Twenty nine children (27%) had a second transplant. In 15 of these children this was for acute perioperative events such as primary non-function of the liver and hepatic artery or portal vein thrombosis, and in 14 it was because of chronic rejection. The group who underwent retransplantation had a lower mean zH throughout follow up, although the need for a second liver transplant was significantly associated with poorer height growth only at three years after transplantation (ANOVA: F = 5.4; p < 0.02). Chronic rejection was not associated with height outcome.
Figure 1 shows prednisolone and cyclosporin doses. The mean prednisolone dose/kg/day corrected for time after liver transplantation did not vary significantly over the 10 year span of our study. The prednisolone dose at six months after transplantation was a significant predictor of zH from six months to six years (p < 0.01).
Multiple regression models were constructed for zH at six months and four years (table 2). Significant predictors for zH at six months were zH and bilirubin at transplantation, and prednisolone dose at six months. Factors that did not significantly predict zH at six months included age at transplantation, sex, diagnosis, cyclosporin dose and concentration, and the need for retransplantation. At four years, zH was predicted by zH at transplantation and the cumulative prednisolone dose at transplantation, but age, sex, diagnosis, liver function at transplantation, cyclosporin dose and concentration, and the need for retransplantation were not predictive.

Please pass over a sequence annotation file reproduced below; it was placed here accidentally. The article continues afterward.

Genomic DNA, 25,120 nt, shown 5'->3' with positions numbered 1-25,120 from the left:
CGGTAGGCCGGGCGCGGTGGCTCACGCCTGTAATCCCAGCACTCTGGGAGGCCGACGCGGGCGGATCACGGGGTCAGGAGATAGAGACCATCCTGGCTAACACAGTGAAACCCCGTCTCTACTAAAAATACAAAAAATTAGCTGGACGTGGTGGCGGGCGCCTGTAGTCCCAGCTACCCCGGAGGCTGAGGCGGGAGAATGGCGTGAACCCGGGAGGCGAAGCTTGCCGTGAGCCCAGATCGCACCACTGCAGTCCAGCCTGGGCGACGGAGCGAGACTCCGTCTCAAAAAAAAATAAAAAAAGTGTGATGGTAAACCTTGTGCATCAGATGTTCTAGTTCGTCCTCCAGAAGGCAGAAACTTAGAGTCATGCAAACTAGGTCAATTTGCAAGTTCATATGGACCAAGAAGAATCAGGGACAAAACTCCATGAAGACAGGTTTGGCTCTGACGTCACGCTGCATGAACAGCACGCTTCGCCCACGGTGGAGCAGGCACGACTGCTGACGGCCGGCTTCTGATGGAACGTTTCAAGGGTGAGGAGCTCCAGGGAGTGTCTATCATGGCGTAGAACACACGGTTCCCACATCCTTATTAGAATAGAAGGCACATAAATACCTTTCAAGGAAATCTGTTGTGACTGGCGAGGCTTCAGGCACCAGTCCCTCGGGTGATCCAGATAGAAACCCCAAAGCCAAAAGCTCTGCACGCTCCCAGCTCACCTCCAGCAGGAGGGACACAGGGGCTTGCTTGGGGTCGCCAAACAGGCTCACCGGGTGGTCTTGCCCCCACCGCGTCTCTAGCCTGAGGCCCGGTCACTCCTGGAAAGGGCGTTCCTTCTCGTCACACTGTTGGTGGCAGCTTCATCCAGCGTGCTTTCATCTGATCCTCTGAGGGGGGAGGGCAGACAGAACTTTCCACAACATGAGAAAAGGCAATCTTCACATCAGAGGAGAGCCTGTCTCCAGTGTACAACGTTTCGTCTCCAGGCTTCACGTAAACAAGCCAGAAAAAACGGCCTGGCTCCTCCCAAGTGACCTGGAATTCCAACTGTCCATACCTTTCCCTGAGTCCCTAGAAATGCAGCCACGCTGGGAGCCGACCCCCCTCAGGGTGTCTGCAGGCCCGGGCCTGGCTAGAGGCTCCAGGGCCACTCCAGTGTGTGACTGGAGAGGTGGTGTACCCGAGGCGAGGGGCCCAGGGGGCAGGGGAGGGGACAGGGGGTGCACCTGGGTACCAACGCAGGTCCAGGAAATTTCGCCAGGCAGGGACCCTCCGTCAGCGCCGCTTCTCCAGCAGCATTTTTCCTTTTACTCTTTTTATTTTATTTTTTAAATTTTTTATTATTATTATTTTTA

In our study we assessed growth and pubertal development in children up to seven years after liver transplantation. Although numbers were relatively small five years after transplantation, we believe this is the first report of long term growth and final height after liver transplantation in children. Our use of within-subsets regression to calculate mean zH during follow up indicates that results in the later years after transplantation were representative of the population undergoing transplantation. Unlike some other studies that have excluded those with abnormal liver function, the inclusion of all survivors provides a profile of post-transplant growth in children with and without postoperative complications, and with normal and abnormal liver function.